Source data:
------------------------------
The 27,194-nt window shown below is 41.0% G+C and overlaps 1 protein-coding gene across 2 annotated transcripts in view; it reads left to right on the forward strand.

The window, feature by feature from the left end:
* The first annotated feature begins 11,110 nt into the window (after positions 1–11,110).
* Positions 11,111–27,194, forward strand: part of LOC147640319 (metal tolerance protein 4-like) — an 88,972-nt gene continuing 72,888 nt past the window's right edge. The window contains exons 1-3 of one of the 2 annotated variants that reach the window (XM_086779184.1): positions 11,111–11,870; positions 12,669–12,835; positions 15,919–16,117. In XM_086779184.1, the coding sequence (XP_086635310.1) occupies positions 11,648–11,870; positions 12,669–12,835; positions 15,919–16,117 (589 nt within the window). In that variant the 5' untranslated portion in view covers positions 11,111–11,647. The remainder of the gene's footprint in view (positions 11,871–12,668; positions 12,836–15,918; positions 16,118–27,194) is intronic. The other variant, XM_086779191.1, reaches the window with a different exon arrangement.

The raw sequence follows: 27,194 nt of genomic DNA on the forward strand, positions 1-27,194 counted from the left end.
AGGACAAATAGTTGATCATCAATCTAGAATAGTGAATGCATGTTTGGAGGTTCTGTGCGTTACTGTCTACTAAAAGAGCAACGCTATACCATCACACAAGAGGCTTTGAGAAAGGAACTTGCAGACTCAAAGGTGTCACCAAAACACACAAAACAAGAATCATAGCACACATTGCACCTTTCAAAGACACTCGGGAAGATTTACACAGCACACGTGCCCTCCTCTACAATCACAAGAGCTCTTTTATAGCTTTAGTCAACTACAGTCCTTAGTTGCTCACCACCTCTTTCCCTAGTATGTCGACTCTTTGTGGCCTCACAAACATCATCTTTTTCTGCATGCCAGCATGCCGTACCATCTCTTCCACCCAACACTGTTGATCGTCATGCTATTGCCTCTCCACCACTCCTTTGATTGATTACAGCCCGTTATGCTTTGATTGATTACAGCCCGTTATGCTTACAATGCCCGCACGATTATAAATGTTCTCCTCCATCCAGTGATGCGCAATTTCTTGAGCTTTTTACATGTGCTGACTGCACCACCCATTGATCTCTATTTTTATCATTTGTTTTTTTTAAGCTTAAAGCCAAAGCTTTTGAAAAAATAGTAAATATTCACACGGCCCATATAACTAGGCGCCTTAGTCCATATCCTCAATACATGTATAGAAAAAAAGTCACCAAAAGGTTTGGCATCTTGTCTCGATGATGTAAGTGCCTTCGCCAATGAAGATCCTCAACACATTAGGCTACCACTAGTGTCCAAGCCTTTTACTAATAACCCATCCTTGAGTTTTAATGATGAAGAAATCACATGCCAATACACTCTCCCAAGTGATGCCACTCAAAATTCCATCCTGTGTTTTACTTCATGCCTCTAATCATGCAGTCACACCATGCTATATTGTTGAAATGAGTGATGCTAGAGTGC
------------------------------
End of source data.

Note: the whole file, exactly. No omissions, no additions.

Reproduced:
The 27,194-nt window shown below is 41.0% G+C and overlaps 1 protein-coding gene across 2 annotated transcripts in view; it reads left to right on the forward strand.

The window, feature by feature from the left end:
* The first annotated feature begins 11,110 nt into the window (after positions 1–11,110).
* Positions 11,111–27,194, forward strand: part of LOC147640319 (metal tolerance protein 4-like) — an 88,972-nt gene continuing 72,888 nt past the window's right edge. The window contains exons 1-3 of one of the 2 annotated variants that reach the window (XM_086779184.1): positions 11,111–11,870; positions 12,669–12,835; positions 15,919–16,117. In XM_086779184.1, the coding sequence (XP_086635310.1) occupies positions 11,648–11,870; positions 12,669–12,835; positions 15,919–16,117 (589 nt within the window). In that variant the 5' untranslated portion in view covers positions 11,111–11,647. The remainder of the gene's footprint in view (positions 11,871–12,668; positions 12,836–15,918; positions 16,118–27,194) is intronic. The other variant, XM_086779191.1, reaches the window with a different exon arrangement.

The raw sequence follows: 27,194 nt of genomic DNA on the forward strand, positions 1-27,194 counted from the left end.
AGGACAAATAGTTGATCATCAATCTAGAATAGTGAATGCATGTTTGGAGGTTCTGTGCGTTACTGTCTACTAAAAGAGCAACGCTATACCATCACACAAGAGGCTTTGAGAAAGGAACTTGCAGACTCAAAGGTGTCACCAAAACACACAAAACAAGAATCATAGCACACATTGCACCTTTCAAAGACACTCGGGAAGATTTACACAGCACACGTGCCCTCCTCTACAATCACAAGAGCTCTTTTATAGCTTTAGTCAACTACAGTCCTTAGTTGCTCACCACCTCTTTCCCTAGTATGTCGACTCTTTGTGGCCTCACAAACATCATCTTTTTCTGCATGCCAGCATGCCGTACCATCTCTTCCACCCAACACTGTTGATCGTCATGCTATTGCCTCTCCACCACTCCTTTGATTGATTACAGCCCGTTATGCTTTGATTGATTACAGCCCGTTATGCTTACAATGCCCGCACGATTATAAATGTTCTCCTCCATCCAGTGATGCGCAATTTCTTGAGCTTTTTACATGTGCTGACTGCACCACCCATTGATCTCTATTTTTATCATTTGTTTTTTTTAAGCTTAAAGCCAAAGCTTTTGAAAAAATAGTAAATATTCACACGGCCCATATAACTAGGCGCCTTAGTCCATATCCTCAATACATGTATAGAAAAAAAGTCACCAAAAGGTTTGGCATCTTGTCTCGATGATGTAAGTGCCTTCGCCAATGAAGATCCTCAACACATTAGGCTACCACTAGTGTCCAAGCCTTTTACTAATAACCCATCCTTGAGTTTTAATGATGAAGAAATCACATGCCAATACACTCTCCCAAGTGATGCCACTCAAAATTCCATCCTGTGTTTTACTTCATGCCTCTAATCATGCAGTCACACCATGCTATATTGTTGAAATGAGTGATGCTAGAGTGC